Summary: First Peter 5 speaks to elders and youngers revealing the calling, the attitude and the reward promised to both groups.

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Elders and Youngers (1 Peter 5)

CHCC – November 2, 2014


At the end of Peter’s first letter to the churches, he gives specific instructions to the elders and the "youngers." For that day and age, we could generally assume elders might be folks over 30 and youngers under 30 … since 30 was considered the age of being fully adult. (This is why Jesus started his ministry at age 30.)

But I think we’ll find this advice applies to all of us. In some respects we are all older and we are all younger. Everyone, young and old, has someone they are responsible to care for … someone who needs their guidance and encouragement. And all of us, young and old, often need someone else to help us.


1 Peter 5:1 To the elders among you, I appeal as a fellow elder and a witness of Christ’s sufferings who also will share in the glory to be revealed:

The church had only been in existence for around 30 years at the time Peter wrote this letter, but already the church was guided by Elders. Peter considered himself one of these Elders. Elders were the respected leaders of congregations. These men were qualified by their willingness to suffer and even die for their faith.

In Peter’s case, he reminds them that he was an eye-witness to the sufferings of Jesus Christ. When he talks about how we share in the sufferings of Christ, that’s not an abstract idea to Peter. He remembered the horrible details of Jesus’ beatings and his crucifixion. He --- and many others in the church at that time --- had known the Son of God in the flesh!

• The Calling:

Peter writes to the elders because they were key leaders in the churches. He says in vs. 2: Be shepherds of God’s flock that is under your care, watching over them—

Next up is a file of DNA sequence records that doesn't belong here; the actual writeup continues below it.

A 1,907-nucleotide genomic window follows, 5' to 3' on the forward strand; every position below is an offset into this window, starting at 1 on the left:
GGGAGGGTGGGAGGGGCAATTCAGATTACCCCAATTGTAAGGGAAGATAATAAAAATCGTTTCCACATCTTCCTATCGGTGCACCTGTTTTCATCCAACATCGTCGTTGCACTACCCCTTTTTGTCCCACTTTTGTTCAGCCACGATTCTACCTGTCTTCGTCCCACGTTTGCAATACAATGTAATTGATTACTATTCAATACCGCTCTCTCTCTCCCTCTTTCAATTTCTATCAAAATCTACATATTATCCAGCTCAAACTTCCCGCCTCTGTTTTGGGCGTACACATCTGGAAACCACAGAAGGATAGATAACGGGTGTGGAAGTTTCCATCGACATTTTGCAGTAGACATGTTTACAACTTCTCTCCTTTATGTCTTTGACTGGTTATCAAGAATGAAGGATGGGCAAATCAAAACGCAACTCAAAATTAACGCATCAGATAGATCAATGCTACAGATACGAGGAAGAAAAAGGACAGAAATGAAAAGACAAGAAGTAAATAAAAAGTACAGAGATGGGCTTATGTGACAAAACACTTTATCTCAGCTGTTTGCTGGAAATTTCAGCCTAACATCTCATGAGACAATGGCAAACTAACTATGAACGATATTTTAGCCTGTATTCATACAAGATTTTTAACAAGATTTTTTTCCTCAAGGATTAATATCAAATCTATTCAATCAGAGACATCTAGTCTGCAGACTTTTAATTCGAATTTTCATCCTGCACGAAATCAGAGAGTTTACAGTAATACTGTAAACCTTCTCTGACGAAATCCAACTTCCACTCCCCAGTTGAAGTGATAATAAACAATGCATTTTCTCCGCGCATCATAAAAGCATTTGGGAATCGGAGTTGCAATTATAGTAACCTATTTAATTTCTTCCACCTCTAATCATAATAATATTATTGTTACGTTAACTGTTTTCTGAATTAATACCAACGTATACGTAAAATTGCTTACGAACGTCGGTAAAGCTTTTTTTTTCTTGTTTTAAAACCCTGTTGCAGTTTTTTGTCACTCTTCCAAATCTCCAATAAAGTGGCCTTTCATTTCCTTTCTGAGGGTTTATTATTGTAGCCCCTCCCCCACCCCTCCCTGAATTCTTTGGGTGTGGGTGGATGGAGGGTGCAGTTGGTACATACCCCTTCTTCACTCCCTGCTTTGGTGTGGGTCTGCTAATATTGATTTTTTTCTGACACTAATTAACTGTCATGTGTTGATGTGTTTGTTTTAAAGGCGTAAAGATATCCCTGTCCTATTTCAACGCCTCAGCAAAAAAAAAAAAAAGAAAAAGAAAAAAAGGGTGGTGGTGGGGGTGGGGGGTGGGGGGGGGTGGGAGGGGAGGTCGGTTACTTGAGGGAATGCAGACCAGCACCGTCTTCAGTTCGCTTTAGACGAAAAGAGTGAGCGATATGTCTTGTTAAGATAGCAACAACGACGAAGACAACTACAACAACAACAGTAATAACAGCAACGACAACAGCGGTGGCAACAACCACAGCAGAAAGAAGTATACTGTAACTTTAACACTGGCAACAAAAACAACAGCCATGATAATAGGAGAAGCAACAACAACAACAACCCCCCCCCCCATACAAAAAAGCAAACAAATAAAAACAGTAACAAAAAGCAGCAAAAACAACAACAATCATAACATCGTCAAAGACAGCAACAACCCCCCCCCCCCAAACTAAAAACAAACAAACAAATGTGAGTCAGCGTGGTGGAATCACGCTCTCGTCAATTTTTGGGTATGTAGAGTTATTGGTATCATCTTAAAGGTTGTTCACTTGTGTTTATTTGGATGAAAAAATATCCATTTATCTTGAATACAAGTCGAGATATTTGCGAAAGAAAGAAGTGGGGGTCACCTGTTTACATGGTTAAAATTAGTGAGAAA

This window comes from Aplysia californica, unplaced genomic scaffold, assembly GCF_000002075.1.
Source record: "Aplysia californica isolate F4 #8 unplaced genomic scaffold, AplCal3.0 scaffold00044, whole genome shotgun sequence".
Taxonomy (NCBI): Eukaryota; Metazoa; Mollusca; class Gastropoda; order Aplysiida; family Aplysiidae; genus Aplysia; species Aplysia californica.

The calling of an elder in the church is to be a SHEPHERD, watching over the flock. Shepherds and sheep were a common sight in Israel back them, and it’s still a common sight today. A Church of Christ minister named Lynn Anderson wrote a book called “They Smell Like Sheep.” He tells about a time he and his wife were riding a tour bus through Israel’s countryside. The guide was pointing out the history and lifestyle of being a shepherd in Israel. He was giving a heart-warming portrayal of the ancient shepherd/sheep relationship --- telling how the shepherd builds a trust-relationship with his sheep --- how he feeds them and gently cares for them --- how he is never harsh with them because they recognize and follow his voice.

And then he laughed and told what happened on a previous tour when he told the same story. He said he was giving the same speech about sheep and the caring shepherds when he suddenly realized he’d lost his audience. They were all staring out the bus window at a guy chasing a herd of sheep. He was yelling and throwing rocks at them and whacking them with sticks and yelling for his dog to “sic-em!”

The tour guide got so upset that he jumped off the bus and ran after the man, yelling, “What do you think you’re doing? That’s not how a shepherd is supposed to act!” The man stopped and looked bewildered for a minute, then he blurted out, “You got it all wrong, man! I’m not a shepherd. I’m a butcher.”

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